With this $1,500 build we configured it so that we could maximize GPU performance. We felt that by allocating ~$750 to a GPU, we could still fit in components that would not create a bottleneck.

And, right now, for ~$750 you two GPU options are the NVIDIA RTX 4070 Ti and the RX 7900 XT.

Compare: RTX 4070 Ti vs RX 7900 XT

*Note that at the time that GPU comparison guide was written, the 7900 XT was more expensive. Both GPUs are now the same price.

In almost all benchmarks, the 7900 XT outperforms the 4070 Ti. So, since the two GPUs are roughly the same price, we opted for the 7900 XT.

Again, like with any component choice, you need to check current prices. If you were to find an RTX 4070 Ti available in the low $700’s or high $600s, the money saved might make it a better value for you.

4. Storage Options

There are a lot of different ways you could handle storage in this build. Since the price of NVME drives have come down to levels close to traditional SATA SSD drives, we opted for an NVME drive from Samsung.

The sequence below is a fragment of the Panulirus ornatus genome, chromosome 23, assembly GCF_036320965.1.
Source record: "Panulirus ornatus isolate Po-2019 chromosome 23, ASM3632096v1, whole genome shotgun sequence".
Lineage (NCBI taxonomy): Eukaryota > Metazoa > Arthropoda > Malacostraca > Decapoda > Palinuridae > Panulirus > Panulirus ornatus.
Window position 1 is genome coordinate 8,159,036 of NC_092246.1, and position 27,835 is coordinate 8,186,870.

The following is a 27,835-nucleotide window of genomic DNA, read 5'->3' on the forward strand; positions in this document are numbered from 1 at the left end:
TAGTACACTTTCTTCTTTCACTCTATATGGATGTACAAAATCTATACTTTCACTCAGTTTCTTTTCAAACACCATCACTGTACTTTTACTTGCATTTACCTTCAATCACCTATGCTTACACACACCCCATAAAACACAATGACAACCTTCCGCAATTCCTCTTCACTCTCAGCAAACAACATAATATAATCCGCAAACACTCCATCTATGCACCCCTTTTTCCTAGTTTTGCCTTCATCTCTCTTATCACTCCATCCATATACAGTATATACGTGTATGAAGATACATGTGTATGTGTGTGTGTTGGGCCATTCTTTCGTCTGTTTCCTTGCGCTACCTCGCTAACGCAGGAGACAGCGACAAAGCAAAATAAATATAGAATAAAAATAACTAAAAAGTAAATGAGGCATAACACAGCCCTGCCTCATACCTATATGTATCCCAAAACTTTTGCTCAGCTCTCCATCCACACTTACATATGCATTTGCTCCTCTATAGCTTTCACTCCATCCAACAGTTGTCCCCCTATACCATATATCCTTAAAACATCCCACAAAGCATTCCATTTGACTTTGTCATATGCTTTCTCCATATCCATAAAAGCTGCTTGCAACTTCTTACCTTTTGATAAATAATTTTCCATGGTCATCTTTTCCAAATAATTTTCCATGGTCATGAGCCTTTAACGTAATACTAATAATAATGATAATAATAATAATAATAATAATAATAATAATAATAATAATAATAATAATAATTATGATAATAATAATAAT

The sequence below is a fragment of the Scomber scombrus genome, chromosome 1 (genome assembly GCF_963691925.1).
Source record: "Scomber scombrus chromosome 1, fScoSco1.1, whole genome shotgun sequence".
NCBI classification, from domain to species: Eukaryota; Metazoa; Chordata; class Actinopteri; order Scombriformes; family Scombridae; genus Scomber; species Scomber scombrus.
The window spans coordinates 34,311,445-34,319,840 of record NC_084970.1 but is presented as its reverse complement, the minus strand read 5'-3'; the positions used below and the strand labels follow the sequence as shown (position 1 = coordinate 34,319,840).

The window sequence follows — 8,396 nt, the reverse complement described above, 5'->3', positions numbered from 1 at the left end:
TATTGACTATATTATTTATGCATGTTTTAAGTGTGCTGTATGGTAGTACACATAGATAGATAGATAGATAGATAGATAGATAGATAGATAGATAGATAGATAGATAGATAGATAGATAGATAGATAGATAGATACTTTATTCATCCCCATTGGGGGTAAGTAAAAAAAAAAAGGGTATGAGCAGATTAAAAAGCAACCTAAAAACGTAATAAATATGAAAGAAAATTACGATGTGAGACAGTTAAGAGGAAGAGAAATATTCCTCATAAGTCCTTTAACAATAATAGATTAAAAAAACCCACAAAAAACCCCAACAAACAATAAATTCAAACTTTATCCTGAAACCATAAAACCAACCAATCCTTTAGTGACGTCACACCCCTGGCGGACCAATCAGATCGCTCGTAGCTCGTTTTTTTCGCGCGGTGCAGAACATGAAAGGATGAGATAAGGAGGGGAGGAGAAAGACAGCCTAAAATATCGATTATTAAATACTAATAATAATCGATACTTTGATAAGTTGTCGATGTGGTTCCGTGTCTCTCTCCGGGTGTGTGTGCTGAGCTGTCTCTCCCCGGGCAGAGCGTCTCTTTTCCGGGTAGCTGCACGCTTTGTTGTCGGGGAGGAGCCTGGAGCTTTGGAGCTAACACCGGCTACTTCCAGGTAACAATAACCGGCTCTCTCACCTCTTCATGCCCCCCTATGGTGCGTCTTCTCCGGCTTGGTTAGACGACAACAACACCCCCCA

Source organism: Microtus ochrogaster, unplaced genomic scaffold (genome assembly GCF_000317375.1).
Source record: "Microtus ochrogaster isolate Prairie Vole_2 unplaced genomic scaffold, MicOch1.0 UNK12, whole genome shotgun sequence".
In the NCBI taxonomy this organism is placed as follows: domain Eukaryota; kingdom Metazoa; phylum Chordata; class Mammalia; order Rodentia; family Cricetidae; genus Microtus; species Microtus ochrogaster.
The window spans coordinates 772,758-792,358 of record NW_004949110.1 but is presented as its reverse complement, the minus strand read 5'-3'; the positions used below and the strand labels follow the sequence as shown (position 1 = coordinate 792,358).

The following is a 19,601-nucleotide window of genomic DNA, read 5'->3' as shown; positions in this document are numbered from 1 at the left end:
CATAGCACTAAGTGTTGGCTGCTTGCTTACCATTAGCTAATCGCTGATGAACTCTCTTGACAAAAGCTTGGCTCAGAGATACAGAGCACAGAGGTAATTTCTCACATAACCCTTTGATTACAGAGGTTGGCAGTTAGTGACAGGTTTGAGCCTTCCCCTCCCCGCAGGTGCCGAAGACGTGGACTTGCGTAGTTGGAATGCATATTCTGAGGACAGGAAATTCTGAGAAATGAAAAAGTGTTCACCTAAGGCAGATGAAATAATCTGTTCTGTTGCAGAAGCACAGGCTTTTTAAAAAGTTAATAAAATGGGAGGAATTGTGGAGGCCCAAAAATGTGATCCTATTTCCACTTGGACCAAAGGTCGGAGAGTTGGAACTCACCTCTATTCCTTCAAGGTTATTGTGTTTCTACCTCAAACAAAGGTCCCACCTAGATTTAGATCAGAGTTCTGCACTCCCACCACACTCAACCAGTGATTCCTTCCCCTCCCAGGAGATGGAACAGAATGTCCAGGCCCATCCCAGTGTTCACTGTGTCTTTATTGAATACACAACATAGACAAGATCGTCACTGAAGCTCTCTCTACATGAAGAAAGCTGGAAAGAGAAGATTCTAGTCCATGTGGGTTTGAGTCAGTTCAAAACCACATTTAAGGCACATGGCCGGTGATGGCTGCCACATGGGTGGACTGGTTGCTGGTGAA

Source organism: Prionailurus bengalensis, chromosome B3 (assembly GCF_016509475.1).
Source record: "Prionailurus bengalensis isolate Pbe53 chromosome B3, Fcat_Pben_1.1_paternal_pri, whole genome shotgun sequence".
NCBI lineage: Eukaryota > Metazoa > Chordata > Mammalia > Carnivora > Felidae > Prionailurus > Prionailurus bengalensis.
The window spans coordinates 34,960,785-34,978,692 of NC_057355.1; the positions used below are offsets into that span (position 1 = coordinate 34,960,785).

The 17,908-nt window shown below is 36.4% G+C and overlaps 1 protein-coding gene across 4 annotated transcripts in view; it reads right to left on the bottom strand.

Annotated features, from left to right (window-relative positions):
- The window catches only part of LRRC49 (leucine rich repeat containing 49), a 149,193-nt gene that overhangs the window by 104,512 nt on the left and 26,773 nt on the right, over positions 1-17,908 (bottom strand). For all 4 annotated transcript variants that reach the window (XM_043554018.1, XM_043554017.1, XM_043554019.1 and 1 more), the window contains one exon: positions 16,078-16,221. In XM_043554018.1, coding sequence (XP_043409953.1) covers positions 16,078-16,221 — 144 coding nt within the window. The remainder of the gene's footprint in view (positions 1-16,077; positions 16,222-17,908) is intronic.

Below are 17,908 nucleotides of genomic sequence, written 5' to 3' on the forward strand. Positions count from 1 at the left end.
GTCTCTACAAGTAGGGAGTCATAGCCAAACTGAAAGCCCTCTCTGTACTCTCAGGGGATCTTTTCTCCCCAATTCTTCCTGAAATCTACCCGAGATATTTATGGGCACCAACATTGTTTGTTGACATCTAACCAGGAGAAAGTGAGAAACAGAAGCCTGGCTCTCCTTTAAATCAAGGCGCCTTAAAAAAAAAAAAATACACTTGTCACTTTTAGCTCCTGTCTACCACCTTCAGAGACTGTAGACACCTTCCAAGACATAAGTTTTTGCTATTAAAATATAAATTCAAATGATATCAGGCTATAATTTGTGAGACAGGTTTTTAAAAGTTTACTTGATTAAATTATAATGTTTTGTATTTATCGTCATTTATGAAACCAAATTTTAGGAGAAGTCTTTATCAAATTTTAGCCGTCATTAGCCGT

Even though the B650 chipset motherboard we’ve chosen does have PCIe 5.0 support for SSDs, Gen 5 SSDs currently cost nearly double the price as Gen 4 options and, in terms of real-world performance gains, the difference between the two generations of SSDs won’t be that significant. So, we opted for one of the best Gen 4 SSDs on the market instead, the Lexar NM790.

If you do want to get a Gen 5 SSD in this build, you’ll have to stretch your budget quite a bit as you will have to spend~$100 extra for a PCIe 5.0 SSD.

Also Read: The Best SSDs for Gaming

5. Case Options

While we chose the Antec NX416L for the case in this build, there are a ton of different options out there that might work better for you. We like the Antec case because it has plenty of room to hold this system, has a grilled front-panel (for better air intake), comes with three preinstalled RGB fans (two of which are large 160mm fans), and comes with a full-length PSU shroud.